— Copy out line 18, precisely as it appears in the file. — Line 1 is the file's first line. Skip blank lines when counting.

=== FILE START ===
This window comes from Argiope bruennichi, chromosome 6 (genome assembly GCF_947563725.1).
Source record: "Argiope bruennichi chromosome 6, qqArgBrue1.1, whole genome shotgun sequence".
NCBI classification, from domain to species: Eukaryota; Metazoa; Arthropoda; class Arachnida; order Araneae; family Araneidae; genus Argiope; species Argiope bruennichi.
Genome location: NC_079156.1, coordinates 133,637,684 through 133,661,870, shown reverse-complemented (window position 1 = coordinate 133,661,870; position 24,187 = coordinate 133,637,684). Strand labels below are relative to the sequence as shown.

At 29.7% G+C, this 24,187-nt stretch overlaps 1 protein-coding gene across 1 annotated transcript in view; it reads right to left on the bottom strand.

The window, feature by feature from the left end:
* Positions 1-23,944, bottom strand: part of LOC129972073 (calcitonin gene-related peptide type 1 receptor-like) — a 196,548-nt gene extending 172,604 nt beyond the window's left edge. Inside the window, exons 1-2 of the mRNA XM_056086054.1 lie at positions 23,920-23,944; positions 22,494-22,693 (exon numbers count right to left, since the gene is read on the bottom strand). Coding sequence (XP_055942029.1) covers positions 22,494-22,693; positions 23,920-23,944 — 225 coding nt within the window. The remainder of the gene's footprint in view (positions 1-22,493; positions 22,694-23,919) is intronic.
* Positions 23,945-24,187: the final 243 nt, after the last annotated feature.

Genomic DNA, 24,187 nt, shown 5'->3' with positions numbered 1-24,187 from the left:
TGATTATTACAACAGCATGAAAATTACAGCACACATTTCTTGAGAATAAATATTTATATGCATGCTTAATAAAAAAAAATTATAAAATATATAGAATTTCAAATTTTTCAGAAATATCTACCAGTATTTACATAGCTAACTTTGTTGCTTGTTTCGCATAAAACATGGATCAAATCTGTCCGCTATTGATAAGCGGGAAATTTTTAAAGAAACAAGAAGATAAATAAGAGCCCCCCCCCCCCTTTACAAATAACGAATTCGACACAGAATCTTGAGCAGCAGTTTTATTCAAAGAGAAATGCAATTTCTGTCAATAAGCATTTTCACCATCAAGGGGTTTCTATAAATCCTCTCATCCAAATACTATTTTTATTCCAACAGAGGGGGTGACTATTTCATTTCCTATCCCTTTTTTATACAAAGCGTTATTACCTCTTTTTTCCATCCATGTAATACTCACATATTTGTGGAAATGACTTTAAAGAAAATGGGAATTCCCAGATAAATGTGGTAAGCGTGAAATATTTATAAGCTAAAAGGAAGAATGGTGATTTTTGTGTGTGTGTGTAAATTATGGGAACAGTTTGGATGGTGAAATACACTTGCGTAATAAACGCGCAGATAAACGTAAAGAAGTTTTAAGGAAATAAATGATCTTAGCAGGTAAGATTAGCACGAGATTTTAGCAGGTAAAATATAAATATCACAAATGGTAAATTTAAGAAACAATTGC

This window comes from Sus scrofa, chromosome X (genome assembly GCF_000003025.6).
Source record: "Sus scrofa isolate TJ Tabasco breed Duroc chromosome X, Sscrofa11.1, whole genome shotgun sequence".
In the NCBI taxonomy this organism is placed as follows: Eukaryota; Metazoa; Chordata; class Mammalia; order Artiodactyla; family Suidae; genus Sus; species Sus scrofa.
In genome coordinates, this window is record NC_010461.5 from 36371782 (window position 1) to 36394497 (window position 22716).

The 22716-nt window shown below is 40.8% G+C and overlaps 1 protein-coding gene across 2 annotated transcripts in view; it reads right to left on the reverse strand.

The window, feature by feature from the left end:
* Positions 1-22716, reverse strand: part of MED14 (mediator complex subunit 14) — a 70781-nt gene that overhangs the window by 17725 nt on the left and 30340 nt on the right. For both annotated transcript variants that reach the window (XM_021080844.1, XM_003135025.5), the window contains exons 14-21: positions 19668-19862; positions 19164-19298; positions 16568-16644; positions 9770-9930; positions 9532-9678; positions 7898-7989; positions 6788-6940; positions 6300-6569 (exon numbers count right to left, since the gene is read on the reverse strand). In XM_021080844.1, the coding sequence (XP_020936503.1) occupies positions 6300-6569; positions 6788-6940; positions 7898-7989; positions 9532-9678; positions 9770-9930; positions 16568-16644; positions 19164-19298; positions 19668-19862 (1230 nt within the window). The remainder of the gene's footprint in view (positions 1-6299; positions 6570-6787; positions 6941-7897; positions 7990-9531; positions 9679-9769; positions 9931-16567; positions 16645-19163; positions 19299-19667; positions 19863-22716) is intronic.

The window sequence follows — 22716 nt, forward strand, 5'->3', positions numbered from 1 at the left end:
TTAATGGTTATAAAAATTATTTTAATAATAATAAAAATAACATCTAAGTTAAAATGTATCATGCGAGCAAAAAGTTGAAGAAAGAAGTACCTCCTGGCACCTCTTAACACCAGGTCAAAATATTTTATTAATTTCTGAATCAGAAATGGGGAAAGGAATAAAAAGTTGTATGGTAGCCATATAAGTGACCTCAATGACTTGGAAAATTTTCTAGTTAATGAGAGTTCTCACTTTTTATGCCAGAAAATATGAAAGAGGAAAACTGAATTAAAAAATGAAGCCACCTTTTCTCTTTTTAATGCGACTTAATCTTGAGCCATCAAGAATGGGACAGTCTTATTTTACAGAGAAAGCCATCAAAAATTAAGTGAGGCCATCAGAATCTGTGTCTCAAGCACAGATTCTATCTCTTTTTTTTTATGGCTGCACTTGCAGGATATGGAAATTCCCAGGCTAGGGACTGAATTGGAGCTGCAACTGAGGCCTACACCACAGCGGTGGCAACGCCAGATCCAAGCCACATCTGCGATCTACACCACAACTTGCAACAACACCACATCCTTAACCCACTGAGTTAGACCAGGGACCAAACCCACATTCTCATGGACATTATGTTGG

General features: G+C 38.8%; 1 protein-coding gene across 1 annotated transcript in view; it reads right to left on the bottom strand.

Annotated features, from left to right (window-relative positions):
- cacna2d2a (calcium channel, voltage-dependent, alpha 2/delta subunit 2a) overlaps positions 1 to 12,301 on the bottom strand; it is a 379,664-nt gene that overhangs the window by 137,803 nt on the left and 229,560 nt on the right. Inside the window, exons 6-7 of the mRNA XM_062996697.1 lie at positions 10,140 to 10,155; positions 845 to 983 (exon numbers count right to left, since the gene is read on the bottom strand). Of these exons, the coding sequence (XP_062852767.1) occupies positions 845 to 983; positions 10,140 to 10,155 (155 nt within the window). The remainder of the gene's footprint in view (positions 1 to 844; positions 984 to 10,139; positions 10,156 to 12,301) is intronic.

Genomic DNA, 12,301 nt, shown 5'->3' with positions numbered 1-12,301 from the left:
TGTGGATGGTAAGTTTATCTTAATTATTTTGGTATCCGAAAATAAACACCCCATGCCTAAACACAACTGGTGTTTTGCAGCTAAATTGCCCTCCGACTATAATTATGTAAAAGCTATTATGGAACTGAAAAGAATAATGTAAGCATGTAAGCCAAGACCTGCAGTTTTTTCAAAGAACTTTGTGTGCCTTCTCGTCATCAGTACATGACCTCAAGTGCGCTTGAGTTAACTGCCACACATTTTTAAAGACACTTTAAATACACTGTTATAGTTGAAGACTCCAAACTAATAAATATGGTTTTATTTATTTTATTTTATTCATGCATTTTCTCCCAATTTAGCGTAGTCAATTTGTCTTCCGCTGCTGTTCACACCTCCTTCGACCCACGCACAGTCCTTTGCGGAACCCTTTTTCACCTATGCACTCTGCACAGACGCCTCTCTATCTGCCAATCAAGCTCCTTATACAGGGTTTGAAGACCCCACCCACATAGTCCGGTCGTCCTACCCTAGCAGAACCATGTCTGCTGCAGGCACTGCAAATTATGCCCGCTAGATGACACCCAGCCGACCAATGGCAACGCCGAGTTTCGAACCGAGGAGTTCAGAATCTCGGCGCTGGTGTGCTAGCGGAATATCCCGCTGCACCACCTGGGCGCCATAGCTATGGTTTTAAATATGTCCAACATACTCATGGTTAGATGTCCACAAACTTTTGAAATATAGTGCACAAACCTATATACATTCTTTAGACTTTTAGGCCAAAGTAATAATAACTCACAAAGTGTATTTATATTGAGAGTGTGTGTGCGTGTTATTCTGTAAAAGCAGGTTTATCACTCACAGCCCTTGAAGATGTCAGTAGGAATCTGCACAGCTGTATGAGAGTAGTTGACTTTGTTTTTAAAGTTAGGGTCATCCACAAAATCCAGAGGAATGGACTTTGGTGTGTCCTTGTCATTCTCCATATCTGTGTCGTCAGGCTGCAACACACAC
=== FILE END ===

The window sequence follows — 22716 nt, forward strand, 5'->3', positions numbered from 1 at the left end: